The fourth and final important large-scale operation involving massed Army helicopters in South Vietnam was Lam Son 719 (January-April 1971). It was a combined land and airmobile, mid-intensity-level operation. The mission was the coordinated insertion of South Vietnamese troops by air and armored units into Laos to drive NVA regulars out of areas contiguous to the South Vietnamese border. American lift helicopters ferried South Vietnamese troops into Laos and helicopter gunships provided close air support, destroying a number of North Vietnamese P-76 tanks. The Army, however, suffered the loss of approximately 100 helicopters, most shot down by Soviet built 37-mm. antiaircraft guns. Because it was monsoon season in Southeast Asia, some helicopters were lost to the pervasive inclement weather. During Lam SON 719, Army helicopter pilots were often forced to fly in what could be described as at best marginal conditions. Helicopters in Vietnam did not have tactical radar on board, so pilots had a difficult time flying during inclement weather. The fact that more helicopters were not lost during this operation was due in large measure to the pilots' flying skills and bravery. Lam Son 719 itself incurred a great deal of controversy both within and without military circles as to its efficacy and results. The operation, however, served as a "lessons learned" study for the Army, in that it brought out the need henceforth to have more heavily armed helicopters in such operations, as well as attendant and better close air coordination with the Air Force and integration of supporting fire.10

During the Vietnam War, the Army had a number of helicopters in its inventory that played important roles. The UH-1 Huey was a multifaceted aircraft serving as a troop carrier, gunship, medevac helicopter, and cargo carrier. The CH-47 Chinook and the CH-54 Fiying Crane (Tarhe) were primarily supply, lift, and transport helicopters. The Army also had two observation helicopter models that acquitted themselves well in South Vietnam: the OH-6 Cayuse (Loach) and the OH-58 Kiowa. However, the most formidable helicopter to serve in Vietnam was the AH-1 Cobra gunship, which first arrived in country in 1967. The Cobra carried 7.62-mm. machine guns, pylon mounted 2.75-inch rocket launchers, a 40-mm. M75 grenade launcher, and an Ml34 minigun. It wreaked much havoc upon enemy units, equipment, and personnel during its time of service in Vietnam and is still used by the Army.


The Vietnam War was in many ways a most imperfect war, fought by fallible men using flawed tactics; yet it was a war where battles were often brief and bloody, where tactical and logistical support often decided issues of success or failure, and where dying or living was minutes or seconds away. It was a war in which the tactical helicopter came of age and added a new dimension to warfare, that of airmobility. Though an imperfect and seemingly ungainly aircraft, the ubiquitous helicopter touched the everyday lives of the young men who fought in the harsh climate and terrain of South Vietnam. It took them into battle, provided close air support, supplied and resupplied them, and evacuated the wounded and the dead. In turn, 2,700 helicopter pilots and crewmen died during the conflict supporting their comrades on the ground. Seven helicopter pilots and crewmen received the Medal of Honor, two of them posthumously.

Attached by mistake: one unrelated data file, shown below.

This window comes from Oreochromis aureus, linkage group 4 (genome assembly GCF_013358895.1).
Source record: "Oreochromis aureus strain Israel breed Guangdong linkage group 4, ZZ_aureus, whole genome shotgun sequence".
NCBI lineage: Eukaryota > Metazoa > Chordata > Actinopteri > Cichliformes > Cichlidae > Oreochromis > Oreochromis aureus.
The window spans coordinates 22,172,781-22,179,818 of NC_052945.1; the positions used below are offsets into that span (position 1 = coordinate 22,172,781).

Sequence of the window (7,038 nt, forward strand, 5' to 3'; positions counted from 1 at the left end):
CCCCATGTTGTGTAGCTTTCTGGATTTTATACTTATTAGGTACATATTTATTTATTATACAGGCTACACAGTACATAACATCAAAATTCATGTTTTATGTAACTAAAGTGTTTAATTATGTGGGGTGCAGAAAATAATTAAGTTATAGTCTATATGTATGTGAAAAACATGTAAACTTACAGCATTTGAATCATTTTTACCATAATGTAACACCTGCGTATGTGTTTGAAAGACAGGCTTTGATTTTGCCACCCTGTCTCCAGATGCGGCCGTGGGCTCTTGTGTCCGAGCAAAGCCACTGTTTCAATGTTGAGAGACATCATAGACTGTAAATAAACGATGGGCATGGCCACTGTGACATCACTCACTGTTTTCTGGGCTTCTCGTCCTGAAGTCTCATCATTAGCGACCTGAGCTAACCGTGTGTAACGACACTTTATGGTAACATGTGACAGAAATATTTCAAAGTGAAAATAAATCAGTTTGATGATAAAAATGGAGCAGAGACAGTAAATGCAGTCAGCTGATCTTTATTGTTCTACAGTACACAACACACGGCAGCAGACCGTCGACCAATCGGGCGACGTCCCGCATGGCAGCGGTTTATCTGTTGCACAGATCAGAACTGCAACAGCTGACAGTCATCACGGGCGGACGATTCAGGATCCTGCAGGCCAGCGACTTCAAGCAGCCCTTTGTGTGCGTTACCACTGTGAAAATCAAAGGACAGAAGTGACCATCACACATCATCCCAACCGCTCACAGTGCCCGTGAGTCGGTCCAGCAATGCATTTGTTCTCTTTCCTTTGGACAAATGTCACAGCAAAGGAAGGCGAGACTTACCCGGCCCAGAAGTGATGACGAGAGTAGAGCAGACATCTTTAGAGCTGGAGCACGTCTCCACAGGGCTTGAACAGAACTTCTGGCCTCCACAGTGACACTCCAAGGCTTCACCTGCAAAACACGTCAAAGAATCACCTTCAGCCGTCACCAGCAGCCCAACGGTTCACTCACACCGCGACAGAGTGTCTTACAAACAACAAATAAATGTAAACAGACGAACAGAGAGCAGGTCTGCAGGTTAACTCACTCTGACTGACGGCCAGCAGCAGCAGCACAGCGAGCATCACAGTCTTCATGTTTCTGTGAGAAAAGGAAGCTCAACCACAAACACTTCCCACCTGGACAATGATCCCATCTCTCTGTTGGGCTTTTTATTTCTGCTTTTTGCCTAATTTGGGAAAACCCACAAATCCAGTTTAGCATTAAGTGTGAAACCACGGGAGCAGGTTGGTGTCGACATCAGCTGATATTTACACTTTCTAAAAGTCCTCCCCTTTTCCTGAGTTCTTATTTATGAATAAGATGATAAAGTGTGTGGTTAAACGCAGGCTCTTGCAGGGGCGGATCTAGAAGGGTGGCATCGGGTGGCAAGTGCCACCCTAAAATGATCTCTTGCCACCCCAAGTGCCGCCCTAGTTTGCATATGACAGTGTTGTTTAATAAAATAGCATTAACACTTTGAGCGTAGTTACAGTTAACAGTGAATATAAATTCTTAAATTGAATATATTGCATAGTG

The Vietnam War has been over almost two decades. Its veterans, once boys and young men, are now middle aged, and most have gone on with their lives. Yet it is unlikely that any of these veterans have foreotten their imaees of the helicooter in Vietnam. To many, it was the first aircraft they saw when they landed in country and the last one they saw as they were leaving for home. Time and distance have blurred many memories about the Vietnam War, but one me morial to service in that conflict stands—the helicopter that served the Army well.

CH-54 Sky Crane (Tarhe) lifting a 105-mm. howitzer at a fire base in Vietnam.

CH-54 Sky Crane (Tarhe) lifting a 105-mm. howitzer at a fire base in Vietnam.

Since the Vietnam Warthe helicopter has changed, as have helicopter tactics. The gunships such as the venerable AH-1 Cobra and the newer AH-64 Apache are more heavily armed and now provide firepower and standoff capability heretofore not envisioned. Both of these aircraft more than proved their mettle in the recent Gulf War. Other helicopters with better lift and supply capabilities, such as the UH-60 Black Hawk, have been integrated into all facets of helicopter doctrine. Airmobility tactics, helicopter lift capability, aerial surveillance, and aeromedical evacuation techniques all have been refined to meet the contemporaneous needs of the U.S. Army. The visionaries of the 1950s and 1960s who dared to promulgate the thesis that armed helicopters had a place in military battlefield doctrine have long been vindicated, and though many of these men are no longer with us, their vision will always be remembered. Because of them the military helicopter has come of age to make the U.S. Army a more effective and responsive fighting force.